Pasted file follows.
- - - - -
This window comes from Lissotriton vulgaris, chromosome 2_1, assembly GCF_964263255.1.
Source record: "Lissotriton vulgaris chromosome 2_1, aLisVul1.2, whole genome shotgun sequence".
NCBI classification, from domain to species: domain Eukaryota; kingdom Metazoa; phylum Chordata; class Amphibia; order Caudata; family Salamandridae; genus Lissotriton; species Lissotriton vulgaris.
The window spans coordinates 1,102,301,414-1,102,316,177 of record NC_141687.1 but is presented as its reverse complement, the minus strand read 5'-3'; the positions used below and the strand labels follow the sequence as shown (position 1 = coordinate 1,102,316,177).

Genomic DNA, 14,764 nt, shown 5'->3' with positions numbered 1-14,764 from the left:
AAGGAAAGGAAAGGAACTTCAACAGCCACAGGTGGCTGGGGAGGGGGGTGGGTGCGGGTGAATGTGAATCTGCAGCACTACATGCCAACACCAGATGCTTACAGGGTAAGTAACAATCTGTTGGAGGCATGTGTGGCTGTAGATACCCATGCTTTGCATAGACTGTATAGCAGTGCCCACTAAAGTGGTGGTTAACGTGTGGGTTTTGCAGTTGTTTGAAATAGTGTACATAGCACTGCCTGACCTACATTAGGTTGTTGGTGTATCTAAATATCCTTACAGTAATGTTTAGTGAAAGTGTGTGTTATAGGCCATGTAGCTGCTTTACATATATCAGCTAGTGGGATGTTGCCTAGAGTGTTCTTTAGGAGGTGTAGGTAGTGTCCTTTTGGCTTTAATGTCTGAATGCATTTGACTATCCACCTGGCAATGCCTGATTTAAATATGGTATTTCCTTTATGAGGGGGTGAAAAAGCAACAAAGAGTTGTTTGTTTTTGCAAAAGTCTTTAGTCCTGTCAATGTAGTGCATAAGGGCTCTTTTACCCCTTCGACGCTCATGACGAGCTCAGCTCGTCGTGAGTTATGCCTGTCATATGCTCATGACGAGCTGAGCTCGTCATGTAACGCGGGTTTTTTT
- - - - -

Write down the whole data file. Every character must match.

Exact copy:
This window comes from Lissotriton vulgaris, chromosome 2_1, assembly GCF_964263255.1.
Source record: "Lissotriton vulgaris chromosome 2_1, aLisVul1.2, whole genome shotgun sequence".
NCBI classification, from domain to species: domain Eukaryota; kingdom Metazoa; phylum Chordata; class Amphibia; order Caudata; family Salamandridae; genus Lissotriton; species Lissotriton vulgaris.
The window spans coordinates 1,102,301,414-1,102,316,177 of record NC_141687.1 but is presented as its reverse complement, the minus strand read 5'-3'; the positions used below and the strand labels follow the sequence as shown (position 1 = coordinate 1,102,316,177).

Genomic DNA, 14,764 nt, shown 5'->3' with positions numbered 1-14,764 from the left:
AAGGAAAGGAAAGGAACTTCAACAGCCACAGGTGGCTGGGGAGGGGGGTGGGTGCGGGTGAATGTGAATCTGCAGCACTACATGCCAACACCAGATGCTTACAGGGTAAGTAACAATCTGTTGGAGGCATGTGTGGCTGTAGATACCCATGCTTTGCATAGACTGTATAGCAGTGCCCACTAAAGTGGTGGTTAACGTGTGGGTTTTGCAGTTGTTTGAAATAGTGTACATAGCACTGCCTGACCTACATTAGGTTGTTGGTGTATCTAAATATCCTTACAGTAATGTTTAGTGAAAGTGTGTGTTATAGGCCATGTAGCTGCTTTACATATATCAGCTAGTGGGATGTTGCCTAGAGTGTTCTTTAGGAGGTGTAGGTAGTGTCCTTTTGGCTTTAATGTCTGAATGCATTTGACTATCCACCTGGCAATGCCTGATTTAAATATGGTATTTCCTTTATGAGGGGGTGAAAAAGCAACAAAGAGTTGTTTGTTTTTGCAAAAGTCTTTAGTCCTGTCAATGTAGTGCATAAGGGCTCTTTTACCCCTTCGACGCTCATGACGAGCTCAGCTCGTCGTGAGTTATGCCTGTCATATGCTCATGACGAGCTGAGCTCGTCATGTAACGCGGGTTTTTTT